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Empanadas are one of Ecuador’s most ubiquitous, and of course popular, foods. You can find them in small shops along most streets, on street corners, and in almost any Ecuadorian restaurant both high and low-budget. Occasionally baked but usually fried-made even better by the use of fresh lard-they come in a variety of flavors.
Sunday we stopped at this little empanada-only shop in San Rafael, a suburban but bustling town just outside of Quito. My mother-in-law had recommended this place; they have two locations, the other is a few miles away in another part of town. All they sell here are empanadas, sodas, and beer. They come in several flavors, but the most common types here are made of plantain dough, which is made with fresh plantains and flour, or with a type of white corn called morocho, filled with just a bit of ground pork and peas.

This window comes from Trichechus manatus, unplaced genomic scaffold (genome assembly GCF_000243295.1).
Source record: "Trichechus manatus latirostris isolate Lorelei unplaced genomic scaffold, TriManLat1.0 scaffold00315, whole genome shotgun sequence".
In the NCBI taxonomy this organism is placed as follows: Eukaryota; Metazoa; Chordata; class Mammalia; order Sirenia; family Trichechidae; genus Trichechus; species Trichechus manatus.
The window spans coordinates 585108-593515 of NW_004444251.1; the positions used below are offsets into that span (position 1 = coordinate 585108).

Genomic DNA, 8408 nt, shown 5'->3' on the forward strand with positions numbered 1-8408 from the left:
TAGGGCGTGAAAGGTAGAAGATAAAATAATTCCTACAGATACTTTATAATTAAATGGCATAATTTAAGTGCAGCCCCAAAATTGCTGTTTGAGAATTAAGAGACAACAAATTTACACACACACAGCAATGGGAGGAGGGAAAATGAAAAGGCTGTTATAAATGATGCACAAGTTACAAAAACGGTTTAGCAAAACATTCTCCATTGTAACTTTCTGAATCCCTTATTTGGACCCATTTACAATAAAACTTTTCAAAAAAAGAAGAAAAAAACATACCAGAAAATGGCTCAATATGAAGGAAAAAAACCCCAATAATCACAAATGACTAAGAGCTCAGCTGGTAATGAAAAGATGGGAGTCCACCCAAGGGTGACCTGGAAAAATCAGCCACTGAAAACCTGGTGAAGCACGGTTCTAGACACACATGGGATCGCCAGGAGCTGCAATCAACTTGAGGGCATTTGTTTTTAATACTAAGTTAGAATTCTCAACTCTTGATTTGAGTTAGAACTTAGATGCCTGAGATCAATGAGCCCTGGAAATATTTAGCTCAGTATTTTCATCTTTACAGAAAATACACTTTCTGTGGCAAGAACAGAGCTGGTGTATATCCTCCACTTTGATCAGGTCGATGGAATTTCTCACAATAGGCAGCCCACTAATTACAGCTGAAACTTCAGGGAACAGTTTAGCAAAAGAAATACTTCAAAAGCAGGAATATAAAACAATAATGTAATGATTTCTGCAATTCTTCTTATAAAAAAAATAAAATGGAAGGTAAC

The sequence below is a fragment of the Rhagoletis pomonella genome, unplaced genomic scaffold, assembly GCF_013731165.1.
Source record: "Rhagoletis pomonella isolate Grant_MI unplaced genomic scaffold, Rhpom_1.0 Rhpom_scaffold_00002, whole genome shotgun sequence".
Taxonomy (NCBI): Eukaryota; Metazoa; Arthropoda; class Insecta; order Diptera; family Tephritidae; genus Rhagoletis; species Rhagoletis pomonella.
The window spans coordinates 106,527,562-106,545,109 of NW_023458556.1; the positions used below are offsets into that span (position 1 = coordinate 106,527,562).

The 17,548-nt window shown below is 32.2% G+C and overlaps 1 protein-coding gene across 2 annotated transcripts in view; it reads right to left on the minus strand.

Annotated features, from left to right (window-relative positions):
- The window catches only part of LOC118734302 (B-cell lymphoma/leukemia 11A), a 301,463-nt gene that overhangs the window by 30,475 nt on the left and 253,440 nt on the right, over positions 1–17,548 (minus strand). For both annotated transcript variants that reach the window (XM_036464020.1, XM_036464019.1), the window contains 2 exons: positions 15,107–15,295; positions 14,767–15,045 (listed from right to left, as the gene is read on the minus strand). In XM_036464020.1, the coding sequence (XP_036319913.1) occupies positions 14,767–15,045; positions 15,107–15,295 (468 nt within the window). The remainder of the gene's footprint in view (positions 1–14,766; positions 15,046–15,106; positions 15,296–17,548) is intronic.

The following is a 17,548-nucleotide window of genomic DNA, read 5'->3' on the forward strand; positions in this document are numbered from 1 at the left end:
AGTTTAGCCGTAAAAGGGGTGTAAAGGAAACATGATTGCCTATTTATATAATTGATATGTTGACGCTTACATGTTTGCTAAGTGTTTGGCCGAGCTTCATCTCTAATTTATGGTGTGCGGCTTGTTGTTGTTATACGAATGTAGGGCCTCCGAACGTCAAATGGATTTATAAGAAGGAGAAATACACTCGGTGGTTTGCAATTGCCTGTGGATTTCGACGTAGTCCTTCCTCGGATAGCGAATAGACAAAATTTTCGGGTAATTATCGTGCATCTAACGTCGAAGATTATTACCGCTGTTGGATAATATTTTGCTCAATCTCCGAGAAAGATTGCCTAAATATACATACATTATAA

“Old Country” Empanadas
Ecuadorian Hot Sauce AKA Ají in Spanish.
White empanada on left made of morocho or corn, on right, Chilean style empanada.
Our son Sebastian enjoying his cheese and plantain empanada and a Fanta.
Daily empanada list-corn, chilean style with meat, chicken, napolitan (cheese, tomato, oregano, and salami), cheese, plantain, and mejid-cheese and sugar in plantain dough, a sweet/salty mix.
Inside the shop.